To this end, he points to the trade deal with China which has progressively reduced tariffs on New Zealand dairy, sheep meat and beef, as being of huge importance in growing a substantial share of that markets growth in demand for imports over the past decade. When the Irish Farmers Journal asked him if he was concerned about over exposure to that market, he said “if you have 40% of your total sales to one market there is always some risk”, but he quickly added that New Zealand has a wide portfolio of export markets for its agri produce.

He believes that New Zealand has been well placed to meet growing demand for animal proteins in other high-value Asian markets, such as Japan and South Korea, and he points to the Comprehensive and Progressive Agreement for Trans-Pacific Partnership (CPTPP) – which is between 11 countries bordering the Pacific Ocean, including New Zealand, with the UK recently joining to make it 12 members.

The US pulled out of the agreement when President Trump came into office, though that had limited effect on New Zealand’s trade with the US, as it already had generous quotas for both beef and sheep meat in the US market.

Wrapping up the analysis about exposure to China, Damien O’Connor pointed to the range of countries that New Zealand trades with under favourable trade deals, as mitigation of whatever risk there is with doing what has been very good business for New Zealand exporters in China, which he expects to continue.

Damien O'Connor is a huge advocate of the Co-op model, where risk and reward is shared between farmers and processors.

Climate change

New Zealand is one of the countries in the world that has an even higher level of its GHG emissions coming from agriculture than Ireland, 50% compared with 40%, the Irish Farmers Journal put it to Damien O’Connor that this has to be a concern for the future development of the sector in New Zealand.

His vision for the future of New Zealand agriculture is that “growth will come from adding value to output rather than continuing to just increase output”. As for the future, he was of the view that in the longer term we cannot be certain of how climate change will impact on countries like New Zealand and indeed Ireland.

However, he does expect that there will be a pasture-based farming element to New Zealand for the foreseeable future, but farmers have to be ready to embrace change and adapt to whatever circumstances they find themselves in.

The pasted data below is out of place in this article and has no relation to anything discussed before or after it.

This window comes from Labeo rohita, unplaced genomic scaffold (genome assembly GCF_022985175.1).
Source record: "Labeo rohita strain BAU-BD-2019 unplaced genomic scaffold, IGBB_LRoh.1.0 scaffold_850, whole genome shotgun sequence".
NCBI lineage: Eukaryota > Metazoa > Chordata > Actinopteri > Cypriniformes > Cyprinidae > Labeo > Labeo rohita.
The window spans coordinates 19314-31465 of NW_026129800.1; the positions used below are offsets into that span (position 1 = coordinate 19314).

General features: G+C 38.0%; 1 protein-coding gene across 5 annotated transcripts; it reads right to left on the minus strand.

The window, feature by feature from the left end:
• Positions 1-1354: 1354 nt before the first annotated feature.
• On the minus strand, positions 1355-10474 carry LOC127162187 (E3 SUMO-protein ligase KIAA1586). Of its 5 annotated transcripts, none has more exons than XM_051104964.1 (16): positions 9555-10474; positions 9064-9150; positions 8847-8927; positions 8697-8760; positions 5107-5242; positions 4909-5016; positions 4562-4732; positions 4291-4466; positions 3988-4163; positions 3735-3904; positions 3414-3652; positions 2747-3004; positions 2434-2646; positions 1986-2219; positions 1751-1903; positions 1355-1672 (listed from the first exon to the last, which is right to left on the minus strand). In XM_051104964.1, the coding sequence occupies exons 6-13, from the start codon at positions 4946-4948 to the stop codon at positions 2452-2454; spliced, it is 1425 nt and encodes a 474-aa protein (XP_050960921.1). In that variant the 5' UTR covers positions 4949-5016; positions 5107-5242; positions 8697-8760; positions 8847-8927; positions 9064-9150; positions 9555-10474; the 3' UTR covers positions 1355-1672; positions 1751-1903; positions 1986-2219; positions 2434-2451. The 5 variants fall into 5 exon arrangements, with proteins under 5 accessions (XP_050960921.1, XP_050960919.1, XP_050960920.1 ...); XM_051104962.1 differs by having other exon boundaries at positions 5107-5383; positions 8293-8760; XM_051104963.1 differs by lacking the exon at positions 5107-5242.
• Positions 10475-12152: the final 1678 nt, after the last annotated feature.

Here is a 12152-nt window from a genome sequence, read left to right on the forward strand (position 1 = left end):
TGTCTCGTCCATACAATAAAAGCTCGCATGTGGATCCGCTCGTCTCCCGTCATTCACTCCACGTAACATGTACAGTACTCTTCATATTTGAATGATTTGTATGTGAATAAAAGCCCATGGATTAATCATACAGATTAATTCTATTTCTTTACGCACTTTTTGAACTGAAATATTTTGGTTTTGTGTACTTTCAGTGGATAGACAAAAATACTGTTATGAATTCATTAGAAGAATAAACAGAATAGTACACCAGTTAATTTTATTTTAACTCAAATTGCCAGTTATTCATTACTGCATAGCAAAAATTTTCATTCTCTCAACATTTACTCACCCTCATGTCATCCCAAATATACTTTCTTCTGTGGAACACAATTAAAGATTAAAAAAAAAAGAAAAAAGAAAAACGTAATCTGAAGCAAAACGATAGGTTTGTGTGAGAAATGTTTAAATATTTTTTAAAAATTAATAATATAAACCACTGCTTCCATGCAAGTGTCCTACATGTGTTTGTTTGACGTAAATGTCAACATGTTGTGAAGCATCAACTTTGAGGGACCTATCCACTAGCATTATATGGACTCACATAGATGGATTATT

“New Zealand is an exceptionally efficient producer of meat and dairy, but the future will likely bring technology that we cannot yet envisage and the trick to staying competitive in global markets is to embrace this and merge it with our traditional strengths,” said O’Connor.

Dairy generates over half New Zealand livestock-based exports.

New Zealand agriculture

New Zealand farming has been historically associated with sheep and dairy cattle. Sheep numbers peaked at 70m head in the early 1980s, but plummeted following the end of New Zealand Government supports in the mid 1980s.

While the rate of decline has slowed, 2022 was another new low at 25.3m. It has been the opposite direction of travel for dairy cattle, with number growing from 3.4m head in 1990 to just over 6.8m head by 2014 (source: Stats NZ). Since then as milk yields have improved, numbers have fallen back to an estimated 5.8m in 2023. Beef cattle numbers have been in slow decline, falling from 4.6m head in 2003 to 3.8m head in 2023. Despite the decline in dairy cattle numbers, dairy output is only marginally lower in the 2022/23 season at 1,865m kg of milk solids, but export revenue is a record NZ$ 25.1bn (€14.2bn). Meat and wool revenue, however, fell 3% in year to 30 June 2023 at NZ$ 11.9bn (€6.7bn) from the record high in 2022. New Zealand beef production is up from 721,000t in the year to June 2022 to 735,000t for this year, with exports at 490,000t product weight. Sheepmeat production is at 350,000t in the year to June 2023, up from 334,000t the previous year, while exports were up from 280,000t product weight to 290,000t.

As in Ireland, dairy cow numbers have expanded, while beef cows have been in decline. \ Marykate Condren